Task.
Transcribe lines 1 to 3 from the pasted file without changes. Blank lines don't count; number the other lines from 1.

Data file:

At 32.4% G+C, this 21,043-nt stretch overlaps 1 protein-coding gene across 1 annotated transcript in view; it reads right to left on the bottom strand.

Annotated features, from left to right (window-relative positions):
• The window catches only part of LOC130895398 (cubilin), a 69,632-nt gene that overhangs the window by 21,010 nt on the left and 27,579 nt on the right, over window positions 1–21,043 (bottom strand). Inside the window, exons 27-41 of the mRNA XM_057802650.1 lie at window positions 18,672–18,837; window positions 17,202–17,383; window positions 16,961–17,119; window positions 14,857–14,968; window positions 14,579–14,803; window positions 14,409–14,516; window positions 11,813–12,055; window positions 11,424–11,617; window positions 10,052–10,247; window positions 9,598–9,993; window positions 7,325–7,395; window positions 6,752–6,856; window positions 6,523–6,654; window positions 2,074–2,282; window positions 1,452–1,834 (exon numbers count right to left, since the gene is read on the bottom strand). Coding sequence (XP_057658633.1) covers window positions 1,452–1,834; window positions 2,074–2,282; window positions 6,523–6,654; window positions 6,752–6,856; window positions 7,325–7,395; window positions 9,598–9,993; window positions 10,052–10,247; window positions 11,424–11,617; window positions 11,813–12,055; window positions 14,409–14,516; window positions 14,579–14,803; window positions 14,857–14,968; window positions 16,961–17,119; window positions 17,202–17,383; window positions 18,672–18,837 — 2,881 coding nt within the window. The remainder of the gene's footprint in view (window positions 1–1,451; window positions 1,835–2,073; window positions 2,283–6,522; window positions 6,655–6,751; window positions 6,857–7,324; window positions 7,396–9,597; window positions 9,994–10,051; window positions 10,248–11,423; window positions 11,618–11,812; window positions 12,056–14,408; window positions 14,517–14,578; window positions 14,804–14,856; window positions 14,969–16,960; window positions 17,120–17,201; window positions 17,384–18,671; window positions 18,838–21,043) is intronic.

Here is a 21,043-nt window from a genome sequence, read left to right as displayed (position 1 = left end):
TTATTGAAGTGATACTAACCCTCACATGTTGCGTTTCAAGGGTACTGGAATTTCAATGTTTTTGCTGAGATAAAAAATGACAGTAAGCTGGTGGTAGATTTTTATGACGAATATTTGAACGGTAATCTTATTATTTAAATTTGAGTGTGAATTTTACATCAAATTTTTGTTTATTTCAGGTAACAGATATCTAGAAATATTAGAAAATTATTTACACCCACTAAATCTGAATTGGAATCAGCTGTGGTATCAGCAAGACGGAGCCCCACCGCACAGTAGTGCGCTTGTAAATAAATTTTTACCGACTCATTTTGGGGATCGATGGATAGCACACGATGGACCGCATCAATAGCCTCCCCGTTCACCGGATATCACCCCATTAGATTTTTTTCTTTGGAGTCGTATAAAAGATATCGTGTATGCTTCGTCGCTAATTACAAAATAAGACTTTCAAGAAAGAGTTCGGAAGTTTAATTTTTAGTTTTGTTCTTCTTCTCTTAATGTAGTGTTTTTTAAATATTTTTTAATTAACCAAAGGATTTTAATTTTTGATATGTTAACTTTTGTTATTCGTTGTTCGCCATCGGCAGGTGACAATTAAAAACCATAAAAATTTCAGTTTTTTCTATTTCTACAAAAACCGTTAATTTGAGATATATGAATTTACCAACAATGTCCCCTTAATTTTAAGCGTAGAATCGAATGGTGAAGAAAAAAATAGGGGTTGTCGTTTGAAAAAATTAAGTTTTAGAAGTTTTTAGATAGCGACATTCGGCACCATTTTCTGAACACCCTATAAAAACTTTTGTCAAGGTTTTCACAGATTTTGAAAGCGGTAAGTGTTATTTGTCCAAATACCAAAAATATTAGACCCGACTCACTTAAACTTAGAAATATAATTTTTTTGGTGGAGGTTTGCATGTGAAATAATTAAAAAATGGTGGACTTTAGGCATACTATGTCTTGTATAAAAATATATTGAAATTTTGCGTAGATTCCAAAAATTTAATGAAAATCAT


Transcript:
At 32.4% G+C, this 21,043-nt stretch overlaps 1 protein-coding gene across 1 annotated transcript in view; it reads right to left on the bottom strand.

Annotated features, from left to right (window-relative positions):
• The window catches only part of LOC130895398 (cubilin), a 69,632-nt gene that overhangs the window by 21,010 nt on the left and 27,579 nt on the right, over window positions 1–21,043 (bottom strand). Inside the window, exons 27-41 of the mRNA XM_057802650.1 lie at window positions 18,672–18,837; window positions 17,202–17,383; window positions 16,961–17,119; window positions 14,857–14,968; window positions 14,579–14,803; window positions 14,409–14,516; window positions 11,813–12,055; window positions 11,424–11,617; window positions 10,052–10,247; window positions 9,598–9,993; window positions 7,325–7,395; window positions 6,752–6,856; window positions 6,523–6,654; window positions 2,074–2,282; window positions 1,452–1,834 (exon numbers count right to left, since the gene is read on the bottom strand). Coding sequence (XP_057658633.1) covers window positions 1,452–1,834; window positions 2,074–2,282; window positions 6,523–6,654; window positions 6,752–6,856; window positions 7,325–7,395; window positions 9,598–9,993; window positions 10,052–10,247; window positions 11,424–11,617; window positions 11,813–12,055; window positions 14,409–14,516; window positions 14,579–14,803; window positions 14,857–14,968; window positions 16,961–17,119; window positions 17,202–17,383; window positions 18,672–18,837 — 2,881 coding nt within the window. The remainder of the gene's footprint in view (window positions 1–1,451; window positions 1,835–2,073; window positions 2,283–6,522; window positions 6,655–6,751; window positions 6,857–7,324; window positions 7,396–9,597; window positions 9,994–10,051; window positions 10,248–11,423; window positions 11,618–11,812; window positions 12,056–14,408; window positions 14,517–14,578; window positions 14,804–14,856; window positions 14,969–16,960; window positions 17,120–17,201; window positions 17,384–18,671; window positions 18,838–21,043) is intronic.